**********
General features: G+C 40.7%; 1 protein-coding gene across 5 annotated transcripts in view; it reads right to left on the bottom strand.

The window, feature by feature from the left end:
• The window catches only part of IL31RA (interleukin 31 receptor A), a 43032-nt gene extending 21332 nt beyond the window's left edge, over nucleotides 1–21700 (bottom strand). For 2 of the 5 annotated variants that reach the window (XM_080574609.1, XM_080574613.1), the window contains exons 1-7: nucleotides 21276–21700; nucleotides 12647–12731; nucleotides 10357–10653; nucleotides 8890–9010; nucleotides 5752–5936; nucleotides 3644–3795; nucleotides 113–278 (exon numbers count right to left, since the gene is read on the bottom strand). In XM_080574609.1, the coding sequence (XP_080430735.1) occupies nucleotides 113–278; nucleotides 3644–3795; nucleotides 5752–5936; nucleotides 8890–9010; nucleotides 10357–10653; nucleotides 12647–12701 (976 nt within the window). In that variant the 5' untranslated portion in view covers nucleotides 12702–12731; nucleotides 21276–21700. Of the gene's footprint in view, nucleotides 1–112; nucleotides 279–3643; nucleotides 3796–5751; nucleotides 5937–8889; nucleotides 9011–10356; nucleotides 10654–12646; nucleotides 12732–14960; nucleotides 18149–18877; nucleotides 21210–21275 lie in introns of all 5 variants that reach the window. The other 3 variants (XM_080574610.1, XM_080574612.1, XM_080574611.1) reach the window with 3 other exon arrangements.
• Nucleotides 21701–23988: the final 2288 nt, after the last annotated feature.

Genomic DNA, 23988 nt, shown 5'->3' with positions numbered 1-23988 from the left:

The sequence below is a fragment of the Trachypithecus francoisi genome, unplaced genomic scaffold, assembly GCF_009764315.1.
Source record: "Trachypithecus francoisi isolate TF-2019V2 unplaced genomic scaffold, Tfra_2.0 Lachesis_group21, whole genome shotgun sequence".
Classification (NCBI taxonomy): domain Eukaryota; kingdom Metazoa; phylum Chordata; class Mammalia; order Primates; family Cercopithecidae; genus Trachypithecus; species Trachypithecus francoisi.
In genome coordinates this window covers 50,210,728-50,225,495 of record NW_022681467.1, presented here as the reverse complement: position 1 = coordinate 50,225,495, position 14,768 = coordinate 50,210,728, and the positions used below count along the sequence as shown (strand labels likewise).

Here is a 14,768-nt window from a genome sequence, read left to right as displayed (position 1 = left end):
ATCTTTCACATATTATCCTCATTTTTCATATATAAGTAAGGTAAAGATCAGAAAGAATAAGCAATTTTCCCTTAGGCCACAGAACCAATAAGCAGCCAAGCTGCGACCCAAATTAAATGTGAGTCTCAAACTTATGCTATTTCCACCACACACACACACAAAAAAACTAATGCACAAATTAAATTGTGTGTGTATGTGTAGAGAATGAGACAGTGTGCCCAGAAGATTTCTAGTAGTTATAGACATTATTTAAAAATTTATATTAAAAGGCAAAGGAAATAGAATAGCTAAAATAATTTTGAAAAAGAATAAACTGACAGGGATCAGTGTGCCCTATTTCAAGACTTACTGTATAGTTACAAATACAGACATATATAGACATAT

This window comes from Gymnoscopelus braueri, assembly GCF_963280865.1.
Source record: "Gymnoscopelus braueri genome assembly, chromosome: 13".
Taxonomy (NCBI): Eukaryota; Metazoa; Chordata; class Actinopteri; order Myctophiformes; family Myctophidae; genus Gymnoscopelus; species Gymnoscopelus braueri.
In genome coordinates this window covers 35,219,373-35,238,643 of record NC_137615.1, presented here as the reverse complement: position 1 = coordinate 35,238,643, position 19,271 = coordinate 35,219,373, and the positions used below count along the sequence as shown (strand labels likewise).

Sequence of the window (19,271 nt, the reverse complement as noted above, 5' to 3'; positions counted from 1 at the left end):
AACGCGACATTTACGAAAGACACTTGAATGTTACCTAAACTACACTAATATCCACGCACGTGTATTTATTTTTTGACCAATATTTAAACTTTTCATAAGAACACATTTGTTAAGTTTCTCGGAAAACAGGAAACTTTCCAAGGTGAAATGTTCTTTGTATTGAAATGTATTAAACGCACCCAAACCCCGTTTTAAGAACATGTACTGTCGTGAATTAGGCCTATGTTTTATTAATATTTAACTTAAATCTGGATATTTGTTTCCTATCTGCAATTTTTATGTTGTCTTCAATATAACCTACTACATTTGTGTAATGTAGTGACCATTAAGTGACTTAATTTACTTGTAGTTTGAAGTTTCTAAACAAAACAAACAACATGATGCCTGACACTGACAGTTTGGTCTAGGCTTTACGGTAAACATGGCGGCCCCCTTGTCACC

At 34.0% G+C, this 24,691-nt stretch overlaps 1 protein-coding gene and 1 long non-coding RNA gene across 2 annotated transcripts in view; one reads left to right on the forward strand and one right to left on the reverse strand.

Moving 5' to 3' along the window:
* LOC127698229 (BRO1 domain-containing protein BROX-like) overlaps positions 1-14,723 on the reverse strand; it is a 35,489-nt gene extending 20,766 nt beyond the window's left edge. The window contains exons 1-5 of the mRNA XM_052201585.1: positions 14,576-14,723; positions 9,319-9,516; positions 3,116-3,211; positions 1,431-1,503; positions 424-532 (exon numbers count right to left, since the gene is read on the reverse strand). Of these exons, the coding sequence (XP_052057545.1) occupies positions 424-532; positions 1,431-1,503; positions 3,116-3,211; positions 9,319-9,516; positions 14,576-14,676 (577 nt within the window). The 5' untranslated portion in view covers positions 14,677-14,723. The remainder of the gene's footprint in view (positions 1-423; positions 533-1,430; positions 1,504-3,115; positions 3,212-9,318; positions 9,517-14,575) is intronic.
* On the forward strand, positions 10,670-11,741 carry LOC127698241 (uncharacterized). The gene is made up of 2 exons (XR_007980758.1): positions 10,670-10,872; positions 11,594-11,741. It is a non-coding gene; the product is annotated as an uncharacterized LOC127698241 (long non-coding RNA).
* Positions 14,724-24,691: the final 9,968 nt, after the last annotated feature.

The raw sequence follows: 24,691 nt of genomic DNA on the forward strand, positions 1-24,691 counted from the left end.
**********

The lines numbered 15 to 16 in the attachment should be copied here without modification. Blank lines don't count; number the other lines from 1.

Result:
In genome coordinates this window covers 35,219,373-35,238,643 of record NC_137615.1, presented here as the reverse complement: position 1 = coordinate 35,238,643, position 19,271 = coordinate 35,219,373, and the positions used below count along the sequence as shown (strand labels likewise).

Sequence of the window (19,271 nt, the reverse complement as noted above, 5' to 3'; positions counted from 1 at the left end):